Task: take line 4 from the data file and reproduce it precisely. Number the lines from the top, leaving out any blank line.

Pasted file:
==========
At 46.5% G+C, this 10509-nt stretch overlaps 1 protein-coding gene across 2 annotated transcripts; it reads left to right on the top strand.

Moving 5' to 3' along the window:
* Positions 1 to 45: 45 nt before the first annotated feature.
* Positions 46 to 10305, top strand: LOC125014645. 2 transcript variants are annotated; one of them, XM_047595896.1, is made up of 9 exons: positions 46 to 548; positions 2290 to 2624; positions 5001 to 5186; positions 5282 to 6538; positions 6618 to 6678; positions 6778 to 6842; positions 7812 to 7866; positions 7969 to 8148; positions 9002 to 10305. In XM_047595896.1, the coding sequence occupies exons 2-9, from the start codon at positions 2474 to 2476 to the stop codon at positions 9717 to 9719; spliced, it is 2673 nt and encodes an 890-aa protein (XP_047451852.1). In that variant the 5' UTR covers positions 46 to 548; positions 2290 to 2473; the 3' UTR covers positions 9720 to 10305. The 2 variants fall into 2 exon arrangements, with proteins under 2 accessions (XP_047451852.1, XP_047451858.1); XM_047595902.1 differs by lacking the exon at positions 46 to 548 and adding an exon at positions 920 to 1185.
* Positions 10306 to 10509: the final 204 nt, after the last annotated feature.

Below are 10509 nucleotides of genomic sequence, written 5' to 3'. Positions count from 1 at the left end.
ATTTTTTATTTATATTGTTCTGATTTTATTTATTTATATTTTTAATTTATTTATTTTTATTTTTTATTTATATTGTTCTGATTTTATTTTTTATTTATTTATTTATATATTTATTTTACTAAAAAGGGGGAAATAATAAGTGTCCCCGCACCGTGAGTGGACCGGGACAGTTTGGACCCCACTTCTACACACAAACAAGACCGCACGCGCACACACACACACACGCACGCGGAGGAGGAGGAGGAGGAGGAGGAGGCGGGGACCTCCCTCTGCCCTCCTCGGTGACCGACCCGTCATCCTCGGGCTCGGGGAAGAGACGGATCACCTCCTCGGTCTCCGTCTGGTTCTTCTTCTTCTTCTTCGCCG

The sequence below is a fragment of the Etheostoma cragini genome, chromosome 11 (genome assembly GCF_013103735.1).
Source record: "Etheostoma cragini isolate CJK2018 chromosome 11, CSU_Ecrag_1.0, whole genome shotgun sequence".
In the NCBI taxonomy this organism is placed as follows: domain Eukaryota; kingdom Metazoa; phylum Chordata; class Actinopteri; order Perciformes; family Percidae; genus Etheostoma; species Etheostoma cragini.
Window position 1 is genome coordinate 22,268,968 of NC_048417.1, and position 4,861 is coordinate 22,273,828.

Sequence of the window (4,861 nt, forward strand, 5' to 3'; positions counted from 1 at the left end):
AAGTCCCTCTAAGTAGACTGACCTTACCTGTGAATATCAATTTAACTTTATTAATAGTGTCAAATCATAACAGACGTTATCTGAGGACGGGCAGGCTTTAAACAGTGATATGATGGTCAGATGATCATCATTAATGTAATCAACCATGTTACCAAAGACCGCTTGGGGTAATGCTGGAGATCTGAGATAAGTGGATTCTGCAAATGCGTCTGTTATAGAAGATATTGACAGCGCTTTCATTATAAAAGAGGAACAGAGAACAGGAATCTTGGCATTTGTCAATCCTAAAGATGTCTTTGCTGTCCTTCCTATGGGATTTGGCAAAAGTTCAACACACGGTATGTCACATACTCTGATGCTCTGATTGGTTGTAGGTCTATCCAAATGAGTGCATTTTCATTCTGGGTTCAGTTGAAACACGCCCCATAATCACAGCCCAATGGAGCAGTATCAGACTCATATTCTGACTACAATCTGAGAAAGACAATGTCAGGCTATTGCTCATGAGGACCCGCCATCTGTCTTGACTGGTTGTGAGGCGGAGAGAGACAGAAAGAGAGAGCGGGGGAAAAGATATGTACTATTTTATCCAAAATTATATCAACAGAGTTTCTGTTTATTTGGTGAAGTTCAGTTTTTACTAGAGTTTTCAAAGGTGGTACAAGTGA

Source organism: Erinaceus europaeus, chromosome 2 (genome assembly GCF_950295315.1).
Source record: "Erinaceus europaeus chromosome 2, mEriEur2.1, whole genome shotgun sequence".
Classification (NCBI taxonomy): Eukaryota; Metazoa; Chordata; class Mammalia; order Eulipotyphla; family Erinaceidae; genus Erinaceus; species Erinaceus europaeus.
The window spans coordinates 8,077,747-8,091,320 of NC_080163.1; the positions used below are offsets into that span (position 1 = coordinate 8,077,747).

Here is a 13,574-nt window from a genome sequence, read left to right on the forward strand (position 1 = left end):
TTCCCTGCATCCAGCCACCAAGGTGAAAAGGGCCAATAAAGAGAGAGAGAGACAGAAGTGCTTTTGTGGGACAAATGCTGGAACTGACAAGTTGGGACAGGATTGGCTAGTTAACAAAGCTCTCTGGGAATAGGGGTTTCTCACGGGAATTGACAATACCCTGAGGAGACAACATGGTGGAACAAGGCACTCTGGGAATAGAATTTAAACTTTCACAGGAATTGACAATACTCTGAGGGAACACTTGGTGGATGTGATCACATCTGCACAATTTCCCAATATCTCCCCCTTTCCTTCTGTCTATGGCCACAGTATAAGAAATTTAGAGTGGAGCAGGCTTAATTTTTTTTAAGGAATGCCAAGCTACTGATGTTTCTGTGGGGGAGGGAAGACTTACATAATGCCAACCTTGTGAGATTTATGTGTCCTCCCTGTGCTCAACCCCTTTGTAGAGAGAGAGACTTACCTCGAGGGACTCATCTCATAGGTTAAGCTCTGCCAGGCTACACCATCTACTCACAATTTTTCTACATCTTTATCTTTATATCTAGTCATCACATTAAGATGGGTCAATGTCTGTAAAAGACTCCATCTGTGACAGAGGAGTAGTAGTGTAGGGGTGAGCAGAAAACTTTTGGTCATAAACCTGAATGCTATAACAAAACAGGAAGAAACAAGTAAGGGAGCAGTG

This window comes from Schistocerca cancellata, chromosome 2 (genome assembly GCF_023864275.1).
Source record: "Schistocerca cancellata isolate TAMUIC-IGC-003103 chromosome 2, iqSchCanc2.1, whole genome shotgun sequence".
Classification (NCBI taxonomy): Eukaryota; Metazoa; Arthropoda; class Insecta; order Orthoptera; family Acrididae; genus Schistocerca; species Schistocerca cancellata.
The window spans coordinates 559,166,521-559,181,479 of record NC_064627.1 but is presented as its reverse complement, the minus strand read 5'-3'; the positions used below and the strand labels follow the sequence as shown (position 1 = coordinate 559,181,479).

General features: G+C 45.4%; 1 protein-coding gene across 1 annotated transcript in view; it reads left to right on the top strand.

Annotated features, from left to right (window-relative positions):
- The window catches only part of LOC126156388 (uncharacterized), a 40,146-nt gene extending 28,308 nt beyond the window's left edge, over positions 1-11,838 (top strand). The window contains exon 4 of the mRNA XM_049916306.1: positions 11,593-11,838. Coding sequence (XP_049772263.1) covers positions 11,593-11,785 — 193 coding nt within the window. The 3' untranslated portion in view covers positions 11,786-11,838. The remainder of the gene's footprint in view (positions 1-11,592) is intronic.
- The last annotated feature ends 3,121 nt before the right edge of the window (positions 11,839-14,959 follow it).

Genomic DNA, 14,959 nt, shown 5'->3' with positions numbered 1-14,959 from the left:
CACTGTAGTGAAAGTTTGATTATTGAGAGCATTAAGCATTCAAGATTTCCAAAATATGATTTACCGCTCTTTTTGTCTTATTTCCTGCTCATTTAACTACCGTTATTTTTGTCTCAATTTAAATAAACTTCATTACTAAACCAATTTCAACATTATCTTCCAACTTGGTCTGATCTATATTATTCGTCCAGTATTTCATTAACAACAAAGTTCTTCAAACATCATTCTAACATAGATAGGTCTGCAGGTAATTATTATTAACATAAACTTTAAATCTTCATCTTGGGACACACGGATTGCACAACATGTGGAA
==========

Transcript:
* Positions 46 to 10305, top strand: LOC125014645. 2 transcript variants are annotated; one of them, XM_047595896.1, is made up of 9 exons: positions 46 to 548; positions 2290 to 2624; positions 5001 to 5186; positions 5282 to 6538; positions 6618 to 6678; positions 6778 to 6842; positions 7812 to 7866; positions 7969 to 8148; positions 9002 to 10305. In XM_047595896.1, the coding sequence occupies exons 2-9, from the start codon at positions 2474 to 2476 to the stop codon at positions 9717 to 9719; spliced, it is 2673 nt and encodes an 890-aa protein (XP_047451852.1). In that variant the 5' UTR covers positions 46 to 548; positions 2290 to 2473; the 3' UTR covers positions 9720 to 10305. The 2 variants fall into 2 exon arrangements, with proteins under 2 accessions (XP_047451852.1, XP_047451858.1); XM_047595902.1 differs by lacking the exon at positions 46 to 548 and adding an exon at positions 920 to 1185.